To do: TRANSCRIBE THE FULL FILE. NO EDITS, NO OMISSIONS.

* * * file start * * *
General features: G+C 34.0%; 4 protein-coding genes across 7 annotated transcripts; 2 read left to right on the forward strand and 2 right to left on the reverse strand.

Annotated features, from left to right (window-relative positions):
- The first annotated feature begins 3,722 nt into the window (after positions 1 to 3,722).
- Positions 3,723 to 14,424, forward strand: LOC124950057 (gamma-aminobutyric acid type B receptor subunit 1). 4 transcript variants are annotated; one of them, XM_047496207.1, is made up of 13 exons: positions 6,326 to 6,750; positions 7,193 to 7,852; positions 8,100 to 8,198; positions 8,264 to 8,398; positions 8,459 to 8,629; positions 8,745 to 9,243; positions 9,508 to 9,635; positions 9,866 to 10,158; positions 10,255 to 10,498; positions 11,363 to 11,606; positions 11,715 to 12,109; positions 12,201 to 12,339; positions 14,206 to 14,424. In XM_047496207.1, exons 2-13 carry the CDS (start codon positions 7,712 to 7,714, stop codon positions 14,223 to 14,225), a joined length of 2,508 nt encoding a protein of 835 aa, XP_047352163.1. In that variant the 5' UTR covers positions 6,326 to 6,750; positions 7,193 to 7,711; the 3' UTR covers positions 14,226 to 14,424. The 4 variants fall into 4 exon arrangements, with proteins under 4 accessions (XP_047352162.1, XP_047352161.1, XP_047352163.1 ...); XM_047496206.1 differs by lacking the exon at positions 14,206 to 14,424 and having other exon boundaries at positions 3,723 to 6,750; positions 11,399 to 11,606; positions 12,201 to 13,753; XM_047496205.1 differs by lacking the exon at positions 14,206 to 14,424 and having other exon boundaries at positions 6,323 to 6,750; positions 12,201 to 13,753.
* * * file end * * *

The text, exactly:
General features: G+C 34.0%; 4 protein-coding genes across 7 annotated transcripts; 2 read left to right on the forward strand and 2 right to left on the reverse strand.

Annotated features, from left to right (window-relative positions):
- The first annotated feature begins 3,722 nt into the window (after positions 1 to 3,722).
- Positions 3,723 to 14,424, forward strand: LOC124950057 (gamma-aminobutyric acid type B receptor subunit 1). 4 transcript variants are annotated; one of them, XM_047496207.1, is made up of 13 exons: positions 6,326 to 6,750; positions 7,193 to 7,852; positions 8,100 to 8,198; positions 8,264 to 8,398; positions 8,459 to 8,629; positions 8,745 to 9,243; positions 9,508 to 9,635; positions 9,866 to 10,158; positions 10,255 to 10,498; positions 11,363 to 11,606; positions 11,715 to 12,109; positions 12,201 to 12,339; positions 14,206 to 14,424. In XM_047496207.1, exons 2-13 carry the CDS (start codon positions 7,712 to 7,714, stop codon positions 14,223 to 14,225), a joined length of 2,508 nt encoding a protein of 835 aa, XP_047352163.1. In that variant the 5' UTR covers positions 6,326 to 6,750; positions 7,193 to 7,711; the 3' UTR covers positions 14,226 to 14,424. The 4 variants fall into 4 exon arrangements, with proteins under 4 accessions (XP_047352162.1, XP_047352161.1, XP_047352163.1 ...); XM_047496206.1 differs by lacking the exon at positions 14,206 to 14,424 and having other exon boundaries at positions 3,723 to 6,750; positions 11,399 to 11,606; positions 12,201 to 13,753; XM_047496205.1 differs by lacking the exon at positions 14,206 to 14,424 and having other exon boundaries at positions 6,323 to 6,750; positions 12,201 to 13,753.